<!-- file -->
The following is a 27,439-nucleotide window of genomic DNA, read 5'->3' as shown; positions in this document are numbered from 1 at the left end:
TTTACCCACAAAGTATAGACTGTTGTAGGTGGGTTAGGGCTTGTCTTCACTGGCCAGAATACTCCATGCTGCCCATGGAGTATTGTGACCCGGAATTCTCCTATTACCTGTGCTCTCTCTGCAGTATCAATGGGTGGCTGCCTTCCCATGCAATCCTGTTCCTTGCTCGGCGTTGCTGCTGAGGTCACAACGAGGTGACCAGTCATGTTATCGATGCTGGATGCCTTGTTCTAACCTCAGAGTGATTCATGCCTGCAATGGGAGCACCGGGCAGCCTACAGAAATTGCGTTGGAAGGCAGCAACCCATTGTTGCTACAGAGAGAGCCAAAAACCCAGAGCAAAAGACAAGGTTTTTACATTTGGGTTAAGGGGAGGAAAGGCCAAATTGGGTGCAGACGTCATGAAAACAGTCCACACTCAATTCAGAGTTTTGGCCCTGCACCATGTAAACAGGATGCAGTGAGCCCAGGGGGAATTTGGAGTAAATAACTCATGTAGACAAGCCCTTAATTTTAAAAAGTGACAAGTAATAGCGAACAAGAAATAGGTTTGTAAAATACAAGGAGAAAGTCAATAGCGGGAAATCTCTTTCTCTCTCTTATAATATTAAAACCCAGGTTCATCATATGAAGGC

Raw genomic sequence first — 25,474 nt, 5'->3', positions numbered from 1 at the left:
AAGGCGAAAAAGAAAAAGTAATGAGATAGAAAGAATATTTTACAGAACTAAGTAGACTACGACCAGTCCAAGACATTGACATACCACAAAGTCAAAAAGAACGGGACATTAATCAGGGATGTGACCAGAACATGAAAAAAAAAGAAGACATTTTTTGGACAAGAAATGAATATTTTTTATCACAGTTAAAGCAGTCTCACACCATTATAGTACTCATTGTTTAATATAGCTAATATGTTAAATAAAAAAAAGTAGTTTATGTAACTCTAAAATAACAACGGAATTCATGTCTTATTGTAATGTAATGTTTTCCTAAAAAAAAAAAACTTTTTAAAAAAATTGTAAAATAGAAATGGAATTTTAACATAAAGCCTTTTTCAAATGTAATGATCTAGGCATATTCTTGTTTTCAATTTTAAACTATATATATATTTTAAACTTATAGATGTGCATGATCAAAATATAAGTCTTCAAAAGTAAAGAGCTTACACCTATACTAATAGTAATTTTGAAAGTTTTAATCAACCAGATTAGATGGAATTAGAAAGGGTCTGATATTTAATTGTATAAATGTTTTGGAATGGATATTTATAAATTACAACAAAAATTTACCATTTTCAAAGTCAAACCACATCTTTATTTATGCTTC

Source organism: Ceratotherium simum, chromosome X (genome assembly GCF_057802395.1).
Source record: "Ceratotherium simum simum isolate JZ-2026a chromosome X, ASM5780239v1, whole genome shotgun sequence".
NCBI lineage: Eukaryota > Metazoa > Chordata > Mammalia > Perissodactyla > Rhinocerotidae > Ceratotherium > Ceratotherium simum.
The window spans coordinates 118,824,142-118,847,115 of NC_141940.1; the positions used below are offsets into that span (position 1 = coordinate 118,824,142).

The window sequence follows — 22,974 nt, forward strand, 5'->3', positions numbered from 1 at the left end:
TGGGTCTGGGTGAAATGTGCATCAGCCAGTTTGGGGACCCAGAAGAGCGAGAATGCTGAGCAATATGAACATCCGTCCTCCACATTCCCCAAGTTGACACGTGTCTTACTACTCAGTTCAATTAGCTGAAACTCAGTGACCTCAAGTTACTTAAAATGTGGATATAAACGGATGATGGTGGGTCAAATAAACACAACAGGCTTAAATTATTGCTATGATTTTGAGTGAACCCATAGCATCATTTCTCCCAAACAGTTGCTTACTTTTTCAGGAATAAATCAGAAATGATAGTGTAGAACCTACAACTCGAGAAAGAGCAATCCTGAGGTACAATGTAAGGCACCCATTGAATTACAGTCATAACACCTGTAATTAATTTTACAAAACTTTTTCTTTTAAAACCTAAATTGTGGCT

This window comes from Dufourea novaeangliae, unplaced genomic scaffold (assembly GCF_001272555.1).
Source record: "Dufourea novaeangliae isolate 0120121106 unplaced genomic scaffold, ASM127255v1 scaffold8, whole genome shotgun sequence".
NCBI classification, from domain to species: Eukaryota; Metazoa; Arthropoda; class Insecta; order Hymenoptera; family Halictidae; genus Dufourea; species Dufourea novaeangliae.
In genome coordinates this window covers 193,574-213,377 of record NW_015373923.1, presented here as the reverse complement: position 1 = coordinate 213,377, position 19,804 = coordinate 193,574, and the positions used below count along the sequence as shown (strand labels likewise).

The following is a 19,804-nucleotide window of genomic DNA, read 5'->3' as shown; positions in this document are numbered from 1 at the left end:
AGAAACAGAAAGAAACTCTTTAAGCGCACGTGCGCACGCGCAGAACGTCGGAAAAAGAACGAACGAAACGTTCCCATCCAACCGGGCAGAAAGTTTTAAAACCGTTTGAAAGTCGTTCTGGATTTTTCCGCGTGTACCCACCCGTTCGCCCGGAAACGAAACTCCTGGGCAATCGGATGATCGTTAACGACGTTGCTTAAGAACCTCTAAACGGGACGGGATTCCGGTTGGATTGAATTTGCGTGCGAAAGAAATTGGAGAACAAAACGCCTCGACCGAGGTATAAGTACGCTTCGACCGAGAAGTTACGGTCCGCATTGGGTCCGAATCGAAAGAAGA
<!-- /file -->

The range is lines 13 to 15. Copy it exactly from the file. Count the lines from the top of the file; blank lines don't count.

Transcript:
NCBI classification, from domain to species: Eukaryota; Metazoa; Arthropoda; class Insecta; order Hymenoptera; family Halictidae; genus Dufourea; species Dufourea novaeangliae.
In genome coordinates this window covers 193,574-213,377 of record NW_015373923.1, presented here as the reverse complement: position 1 = coordinate 213,377, position 19,804 = coordinate 193,574, and the positions used below count along the sequence as shown (strand labels likewise).

The following is a 19,804-nucleotide window of genomic DNA, read 5'->3' as shown; positions in this document are numbered from 1 at the left end: